When an external library is rebuilt, its dependencies should also be rebuilt

Create issue
Issue #41 open
Erik Schnetter created an issue

When an external library (such as e.g. BLAS) is rebuilt, then all its dependencies (such as e.g. LAPACK) should also be rebuilt. Cactus knows these dependencies via the configuration.ccl declarations, but these are not checked in the scripts that determine whether to rebuild.


Comments (1)

  1. Roland Haas
    • edited description
    • changed status to open

    There are three cases of dependencies:

    1. the library file itself, which does not require recompilation of the client since the linker will take care of using the new library automatically
    2. any header files generated, these are already tracked in the .d files created by the various XXX_DEPEND tools in lib/make/make.config.rules.in
    3. Fortran module files .mod. These are not currently tracked by anything since the F_DEPEND_MODULES functionality is limited to modules in the same thorn and sets up a dependency assuming that a module foo is provided by a source file foo.F90 which is not sufficient.

    For this last case one can however make use of the fact that gfortran accepts the same -M -MF options that gcc (or cpp) do to write out dependency files. These do track modules wherever they are but assume that the module must exist when gfortran is first called. For ExternalLibraries this will be the case since Cactus already ensures that thorns REQUIREing each other are build in the correct order (exactly for the reason to provide .mod files).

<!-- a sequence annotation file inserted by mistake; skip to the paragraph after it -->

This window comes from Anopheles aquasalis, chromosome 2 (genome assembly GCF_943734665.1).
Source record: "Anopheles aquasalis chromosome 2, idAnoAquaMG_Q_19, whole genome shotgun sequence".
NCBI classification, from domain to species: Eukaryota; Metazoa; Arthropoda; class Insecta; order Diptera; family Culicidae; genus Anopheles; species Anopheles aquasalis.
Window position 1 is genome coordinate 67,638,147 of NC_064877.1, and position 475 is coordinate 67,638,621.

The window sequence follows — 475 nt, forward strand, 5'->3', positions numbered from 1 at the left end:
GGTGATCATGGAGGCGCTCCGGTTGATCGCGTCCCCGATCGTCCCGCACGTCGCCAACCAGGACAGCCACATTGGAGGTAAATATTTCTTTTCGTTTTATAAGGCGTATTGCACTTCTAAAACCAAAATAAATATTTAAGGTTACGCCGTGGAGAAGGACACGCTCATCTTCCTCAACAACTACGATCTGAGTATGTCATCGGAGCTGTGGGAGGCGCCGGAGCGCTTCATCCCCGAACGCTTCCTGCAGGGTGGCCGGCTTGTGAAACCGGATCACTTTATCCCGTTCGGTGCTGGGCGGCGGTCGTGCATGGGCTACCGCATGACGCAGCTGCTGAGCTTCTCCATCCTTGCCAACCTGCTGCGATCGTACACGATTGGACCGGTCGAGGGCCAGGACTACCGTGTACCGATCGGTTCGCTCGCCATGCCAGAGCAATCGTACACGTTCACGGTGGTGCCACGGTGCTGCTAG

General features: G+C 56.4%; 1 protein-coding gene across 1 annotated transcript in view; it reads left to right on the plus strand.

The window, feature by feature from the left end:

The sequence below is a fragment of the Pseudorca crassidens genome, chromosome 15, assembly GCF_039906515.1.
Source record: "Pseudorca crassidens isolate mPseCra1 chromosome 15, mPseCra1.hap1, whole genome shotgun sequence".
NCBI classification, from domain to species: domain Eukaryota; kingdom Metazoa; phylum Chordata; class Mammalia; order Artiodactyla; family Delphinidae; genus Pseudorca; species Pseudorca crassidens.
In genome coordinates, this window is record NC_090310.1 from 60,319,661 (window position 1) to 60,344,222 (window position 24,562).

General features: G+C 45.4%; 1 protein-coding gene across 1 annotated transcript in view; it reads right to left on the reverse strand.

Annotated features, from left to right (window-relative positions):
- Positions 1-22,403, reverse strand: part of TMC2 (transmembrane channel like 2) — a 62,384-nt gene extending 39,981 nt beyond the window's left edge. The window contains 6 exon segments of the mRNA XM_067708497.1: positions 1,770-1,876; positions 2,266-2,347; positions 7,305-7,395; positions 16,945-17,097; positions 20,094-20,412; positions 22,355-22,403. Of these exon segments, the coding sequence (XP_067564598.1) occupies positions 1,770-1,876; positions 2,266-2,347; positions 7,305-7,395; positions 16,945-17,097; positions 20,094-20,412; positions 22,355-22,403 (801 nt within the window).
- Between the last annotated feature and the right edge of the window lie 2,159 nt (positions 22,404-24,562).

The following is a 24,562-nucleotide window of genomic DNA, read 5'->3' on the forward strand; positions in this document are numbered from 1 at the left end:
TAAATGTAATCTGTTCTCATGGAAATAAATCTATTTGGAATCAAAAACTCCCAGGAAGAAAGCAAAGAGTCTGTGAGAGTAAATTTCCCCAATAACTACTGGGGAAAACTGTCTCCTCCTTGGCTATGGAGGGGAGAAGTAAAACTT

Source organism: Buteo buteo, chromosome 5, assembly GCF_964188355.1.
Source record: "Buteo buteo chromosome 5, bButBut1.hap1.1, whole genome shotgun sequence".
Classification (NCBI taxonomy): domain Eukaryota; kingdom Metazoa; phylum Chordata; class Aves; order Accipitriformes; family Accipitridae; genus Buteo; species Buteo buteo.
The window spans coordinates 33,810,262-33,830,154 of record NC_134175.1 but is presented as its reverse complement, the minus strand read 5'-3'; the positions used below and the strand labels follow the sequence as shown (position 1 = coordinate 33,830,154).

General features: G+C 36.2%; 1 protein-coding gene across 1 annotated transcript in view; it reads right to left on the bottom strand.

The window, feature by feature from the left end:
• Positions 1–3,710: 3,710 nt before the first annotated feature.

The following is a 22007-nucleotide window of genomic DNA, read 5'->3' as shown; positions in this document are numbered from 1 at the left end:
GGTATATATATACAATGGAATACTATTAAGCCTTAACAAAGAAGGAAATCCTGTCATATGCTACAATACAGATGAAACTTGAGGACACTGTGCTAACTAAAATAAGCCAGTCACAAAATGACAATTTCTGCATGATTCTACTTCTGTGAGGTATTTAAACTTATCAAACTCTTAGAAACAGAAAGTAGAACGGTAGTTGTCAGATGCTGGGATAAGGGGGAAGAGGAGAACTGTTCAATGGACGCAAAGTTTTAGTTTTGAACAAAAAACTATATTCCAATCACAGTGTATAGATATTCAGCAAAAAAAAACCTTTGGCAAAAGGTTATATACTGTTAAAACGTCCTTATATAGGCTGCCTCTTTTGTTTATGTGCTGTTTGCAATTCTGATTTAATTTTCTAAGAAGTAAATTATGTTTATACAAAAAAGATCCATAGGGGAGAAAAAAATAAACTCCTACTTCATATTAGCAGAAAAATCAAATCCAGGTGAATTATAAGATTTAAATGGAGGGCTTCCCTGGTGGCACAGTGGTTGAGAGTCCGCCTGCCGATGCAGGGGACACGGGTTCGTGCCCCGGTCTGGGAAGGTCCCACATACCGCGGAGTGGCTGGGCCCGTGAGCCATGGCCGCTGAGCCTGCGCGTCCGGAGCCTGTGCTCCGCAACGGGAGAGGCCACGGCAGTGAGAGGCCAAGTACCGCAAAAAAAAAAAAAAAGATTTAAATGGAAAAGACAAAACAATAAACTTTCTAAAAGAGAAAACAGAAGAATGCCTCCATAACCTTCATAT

An example usage looks like this:

    mkdir bing
    cat <<EOF >bing/foo.F90
    #include "bar.h"
    subroutine foo
      use bar
      implicit none
    end subroutine
    cat >bar.F90 <<EOF
    module bar
    end module
    gfortran -c bar.F90
    gfortran -J$PWD/.. -M -MF foo.F90.d foo.F90

    Thus the best way to achieve the goal in this ticket seems to be to extend F_DEPEND or F_DEPEND_MODULES to call F90 as well as FPP (since FPP may have a different search path for include files and / or may not be cpp but cpp.pl for example). Note that (as in the example) gfortran is happy with #include statements in F90 files but will balk at them in f90 files (which is the same as in Cactus). Alternatively one can call F90 on the preprocessed Fortran sources to avoid having both F90 and FPP set up (possibly conflicting) dependencies on header files (though the worst case scenario is too many compiles if a file that is not actually depended on is listed as a dependency).

  2. Log in to comment